In 2018, the record for new offshore facilities was broken, and everything indicates that it will be beaten again in 2019, according to the United States Government

The Asian region «may soon surpass Europe in terms of adding new power» offshore wind power, due to the Chinese demand for renewable energy and the regional motivation to make progress in the manufacturing of the components.

The European leadership in the offshore wind energy market rests on several behaviors, according to the report of the Department of Energy and the National Renewable Energy Laboratory. Public tenders have «clear and transparent rules»; equipment manufacturers and installers are based in Europe; The region has a mature supply and logistics chain; It has strong R&D networks and also has a 28-year advantage in the deployment of offshore wind power.

The European offshore represents about 80% of the installed capacity in the world. The aggregation of the European bloc hides, however, the fact that it is the United Kingdom that really leads the deployment of this technology. It is the economy with the most installed capacity at sea: 44% of offshore wind power across the EU, followed by Germany (34%), Denmark (7%), Belgium (6.4%) and Netherlands (6% ). Brexit would alter the EU leadership in this field and would have a direct impact on the research, development and the suplly chain for regions producing blue innovation, such as the outermost regions.

Technological change is also contributing decisively to reduce costs. On the immediate horizon, there is the commercialization of 10 and 12 MW turbines, compared to those of 5-8 MW that are currently operating. Siemens Gamesa announced in January 2019 a 10 MW turbine that will be on the market in 2022, and General Electric is developing another 12 MW model to market it in 2021. US agencies expect the deployment of new turbines up to 15 MW before of 2030.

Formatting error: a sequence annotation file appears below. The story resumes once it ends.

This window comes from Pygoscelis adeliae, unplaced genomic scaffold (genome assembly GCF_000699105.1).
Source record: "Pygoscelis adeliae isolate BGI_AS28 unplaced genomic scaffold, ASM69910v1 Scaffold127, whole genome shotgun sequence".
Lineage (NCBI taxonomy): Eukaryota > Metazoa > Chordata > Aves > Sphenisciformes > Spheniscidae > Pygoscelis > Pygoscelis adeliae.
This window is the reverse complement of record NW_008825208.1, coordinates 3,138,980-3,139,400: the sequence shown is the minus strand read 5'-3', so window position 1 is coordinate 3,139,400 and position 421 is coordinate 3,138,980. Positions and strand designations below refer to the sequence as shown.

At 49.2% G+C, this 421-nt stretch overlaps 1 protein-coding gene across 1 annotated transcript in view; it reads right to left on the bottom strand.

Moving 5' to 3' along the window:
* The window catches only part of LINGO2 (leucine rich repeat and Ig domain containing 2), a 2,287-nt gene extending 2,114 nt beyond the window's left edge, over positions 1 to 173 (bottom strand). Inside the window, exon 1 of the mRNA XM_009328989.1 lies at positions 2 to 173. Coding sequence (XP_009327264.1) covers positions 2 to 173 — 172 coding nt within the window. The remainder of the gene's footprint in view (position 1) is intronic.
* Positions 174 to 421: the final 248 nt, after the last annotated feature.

Research on higher capacity turbines aims to reduce the cost per kilowatt, but also delays the maturity of the offshore wind power industry, which is still at an early stage of its development, experts warn.

“Although larger turbines improve long-term project costs, it can also delay the maturity of the industry. It may take some years for component and infrastructure manufacturers to stabilize larger turbines at sea. This problem of scale will persist, ”says the report of the US Department of Energy and the National Renewable Energy Laboratory.

European offshore wind energy projects installed and connected in 2018

The next generation of offshore facilities will be floating

Deployment of deepwater floating facilities will accelerate market growth, according to the report on the situation of offshore wind energy. In the United States, more than 58% of the optimal sea surface for wind energy is in waters more than 60 meters deep. In Europe, the optimal area is, in 80% of cases, deep water. At the end of 2018, there were 8 floating facilities operating in the world, all in the testing phase, with a total capacity of 46 MW. Five tests, with a total capacity of 37 MW, are being carried out in Europe, and three others (9 MW), in Asia. There are another 14 approved projects, with an expected capacity of 200 MW. Spain will provide two prototypes developed by Plocan in the outermost region of the Canary Islands, whose tests will begin in 2021. No floating technology project will reach the market before 2025, according to the forecast of the two US agencies. Its report indicates that, with the data updated as of December 31, 2018, the wind energy deployed in floating facilities will reach 4,888 MW in 2027.

Sources consulted for this article: